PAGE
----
family: "Arial"
 size: 12
 encoding: "iso8859-1"

A size 12 arial font in latin-1 encoding. The Xft extension will now try to patch this pattern to all of the fonts available in the system. And selecting the one with the best score. Before the matching is done Xft looks in XftConfig. The requested pattern can here be extended before use. An example is:

 match any family == "Arial" edit antialias = true;

This will enable anti-aliasing for all fonts of the family Arial.

Also, the X server is queried to list all of its fonts; the XLFD contains just enough information to match fonts roughly.

Here's a list of attributes used in matching fonts (in priority order, this may not be up to date anymore!):

 foundry        font foundry (string, like "monotype")
 encoding       font encoding (string, like "iso8859-1")
 spacing        font spacing (integers or proportional (0), mono (100), 
                charcell (110))
 bold           is the font bold? (boolean)
 italic         is the font italic? (boolean)
 antialias      is the font anti-aliased? (boolean)
 family         font family (string)
 size           font size (double)
 style          font style (string, like "Bold Italic")
 slant          font slant (roman, italic, oblique)
 weight         font weight ( integers or light, medium (100), demi-bold, 
                bold, black)
 rasterizer     not yet used (probably "TrueType", "Type1", ...)
 outline        are outlines available? (boolean) XftConfig Syntax XftConfig Examples

And now Ill try to list a few useful configurations and explain them. Note that it is configured for my system, and I may use different fonts than you, so try to adapt the examples to your own needs.

  1. How do I make fonts available to Xft?

    List your Type 1 and TrueType font directories with "dir". On my system (Mandrake 7.2) this becomes:

     dir "/usr/X11R6/lib/X11/fonts/Type1"
     dir "/usr/X11R6/lib/X11/fonts/drakfont"

  2. How do I use a user specific XftConfig file?

    Put an .xftconfig file in your user directory and add:

     includeif   "~/.xftconfig"

    to your standard XftConfig. This will enable a user specific configuration file, but it will not complain if there is no such file.

  3. How do I make aliases for my fonts?

    I noted that my KDE console asks for "mono" fonts when it is looking for a fixed font. "console" is used when I select "linux" in the font menu of the KDE konsole. Therefore, I used two aliases for fonts which are also named "fixed":

     match any family == "fixed"     edit family =+ "mono";
     match any family == "console"   edit family =+ "mono";

  4. Anti-aliasing my fonts are blurry and makes me dizzy!

    Although there is a big fuzz around AA in X, good fonts actually look better if they are not anti-aliased. The anti-aliasing blurs the fonts by adding gray pixels to the edges, and this may strain your eyes if you looking at them for a long time. (Your eyes will try to get the fonts sharper, which of course is not working because they are blurred;) However, for very small fonts, anti-aliasing may increase the readability of the fonts, because with sharp edges, there are too little pixels available for your mind to figure out what it means. And for bigger fonts, the edges become very jagged when not anti-aliased, so here you also might want to have aliased fonts. Of course you can also turn off the anti-aliasing for specific fonts. In other operating systems, most truetype fonts are not anti-aliased between 8 and 12 pixels, while only large Type1 fonts are anti-aliased.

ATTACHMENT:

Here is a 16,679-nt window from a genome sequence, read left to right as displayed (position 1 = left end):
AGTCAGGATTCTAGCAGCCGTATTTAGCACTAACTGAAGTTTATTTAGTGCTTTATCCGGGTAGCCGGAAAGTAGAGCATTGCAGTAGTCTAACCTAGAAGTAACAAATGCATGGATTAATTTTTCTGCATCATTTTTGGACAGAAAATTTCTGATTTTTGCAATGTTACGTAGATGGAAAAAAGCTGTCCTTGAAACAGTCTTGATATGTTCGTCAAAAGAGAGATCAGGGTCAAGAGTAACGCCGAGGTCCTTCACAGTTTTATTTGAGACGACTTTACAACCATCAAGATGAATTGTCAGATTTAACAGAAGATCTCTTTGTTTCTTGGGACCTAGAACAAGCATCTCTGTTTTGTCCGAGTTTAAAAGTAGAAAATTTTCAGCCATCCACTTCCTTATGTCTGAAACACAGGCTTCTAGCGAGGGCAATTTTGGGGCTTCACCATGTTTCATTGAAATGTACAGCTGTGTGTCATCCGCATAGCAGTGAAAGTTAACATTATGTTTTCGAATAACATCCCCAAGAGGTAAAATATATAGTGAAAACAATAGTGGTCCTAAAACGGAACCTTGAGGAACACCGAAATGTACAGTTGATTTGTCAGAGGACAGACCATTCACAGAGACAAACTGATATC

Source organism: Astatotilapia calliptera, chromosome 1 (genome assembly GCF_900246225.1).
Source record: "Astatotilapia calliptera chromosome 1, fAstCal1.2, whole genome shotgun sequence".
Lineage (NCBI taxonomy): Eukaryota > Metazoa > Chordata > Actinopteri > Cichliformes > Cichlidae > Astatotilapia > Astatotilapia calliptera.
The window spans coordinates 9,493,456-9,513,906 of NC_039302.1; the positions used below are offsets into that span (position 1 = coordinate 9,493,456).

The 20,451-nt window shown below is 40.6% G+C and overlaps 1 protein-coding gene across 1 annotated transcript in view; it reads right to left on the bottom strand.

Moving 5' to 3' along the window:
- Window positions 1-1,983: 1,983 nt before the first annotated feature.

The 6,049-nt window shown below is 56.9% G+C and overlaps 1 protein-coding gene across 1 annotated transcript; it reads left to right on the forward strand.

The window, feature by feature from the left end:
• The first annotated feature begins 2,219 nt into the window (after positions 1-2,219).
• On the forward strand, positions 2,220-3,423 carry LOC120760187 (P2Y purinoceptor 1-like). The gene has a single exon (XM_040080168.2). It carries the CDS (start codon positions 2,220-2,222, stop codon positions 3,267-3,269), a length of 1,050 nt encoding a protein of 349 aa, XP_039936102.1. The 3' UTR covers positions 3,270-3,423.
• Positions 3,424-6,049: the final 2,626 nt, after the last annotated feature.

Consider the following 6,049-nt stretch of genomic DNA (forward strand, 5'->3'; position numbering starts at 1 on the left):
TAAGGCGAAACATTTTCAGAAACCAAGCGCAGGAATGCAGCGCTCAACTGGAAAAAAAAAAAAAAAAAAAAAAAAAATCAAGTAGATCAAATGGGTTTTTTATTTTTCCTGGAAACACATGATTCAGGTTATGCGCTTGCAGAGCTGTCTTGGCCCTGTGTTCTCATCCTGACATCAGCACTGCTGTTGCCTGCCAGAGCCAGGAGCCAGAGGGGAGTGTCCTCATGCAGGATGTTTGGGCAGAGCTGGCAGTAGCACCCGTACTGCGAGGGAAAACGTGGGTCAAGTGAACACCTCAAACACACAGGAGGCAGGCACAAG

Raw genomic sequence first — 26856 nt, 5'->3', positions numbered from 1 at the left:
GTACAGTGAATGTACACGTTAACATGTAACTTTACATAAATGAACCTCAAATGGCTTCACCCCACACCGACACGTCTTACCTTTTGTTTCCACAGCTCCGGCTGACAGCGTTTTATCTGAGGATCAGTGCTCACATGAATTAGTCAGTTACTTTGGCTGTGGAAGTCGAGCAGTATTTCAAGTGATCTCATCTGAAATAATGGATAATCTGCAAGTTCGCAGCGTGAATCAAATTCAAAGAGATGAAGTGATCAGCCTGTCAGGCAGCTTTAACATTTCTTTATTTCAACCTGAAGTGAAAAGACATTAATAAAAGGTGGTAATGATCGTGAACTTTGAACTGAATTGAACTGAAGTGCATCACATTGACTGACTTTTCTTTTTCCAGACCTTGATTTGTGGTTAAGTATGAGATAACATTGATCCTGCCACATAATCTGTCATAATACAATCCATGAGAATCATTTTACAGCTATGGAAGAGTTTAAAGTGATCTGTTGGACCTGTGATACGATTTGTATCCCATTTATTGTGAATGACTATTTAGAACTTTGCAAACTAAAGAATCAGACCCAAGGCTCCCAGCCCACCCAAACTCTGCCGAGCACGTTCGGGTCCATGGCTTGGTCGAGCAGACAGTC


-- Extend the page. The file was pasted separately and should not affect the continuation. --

Use the following in your XftConfig to anti-alias only fonts of specific sizes:

           any size > 8 
           any size < 15 
           antialias = false;

  5. My fixed fonts do not appear or look _very_ wrong in the KDE konsole or similar programs!

    I noted that somehow a lot of fixed font do not tell Xft that they are fixed, and thus, mono spaced. Therefore only a part of the font is displayed. We can manually set the spacing for these fonts (this assumes you have fixed aliased with mono as in question 3 above):

           any family == "mono" 
           spacing = mono;

  6. My Symbol, Webdings, etc. fonts do not show up!

    For some reason some (symbol) fonts are not correctly recognized, and Xft will show your default font, or a font which has the closest match (which is generally not what you mean at all). For Adobe Symbol and MS-webdings I did the following to get them working:

           any family == "webdings" 
           antialias = false;
           encoding += "glyphs-fontspecific";

           any family == "symbol" 
           antialias = false;
           encoding += "glyphs-fontspecific";

    A useful way of figuring out these things is to activate debugging with:

     export XFT_DEBUG=1024

    This will generate a lot of output, especially if you have many fonts, because it lists the properties and scores of every font available. You can also use other values. For a nice summary of what happens (requested font, XftConfig substitutions, X server additions and the finally matched font), you can use XFT_DEBUG=2.

  7. Why do my KDE programs start now soooo slooow?

    The Xft mechanism in XFree prior to 4.1 had to parse the XftConfig file each time a program was started. And the info of all these fonts had to be re-read. As of X 4.1.0, a cache is used and starting applications using Xft is much faster. Especially if you have many fonts this can be very useful. So, upgrading XFree86, and related packages, is a good idea.

  8. I have a LCD screen on my laptop, can I use sub-pixel hinting instead of normal anti-aliasing?

    Yes you can. Sub-pixel hinting uses colors instead of gray pixels to do the AA. I do not have a LCD screen so I do not have any idea of how it looks but you can play with the "rgba" setting. Try:

     match edit rgba=bgr;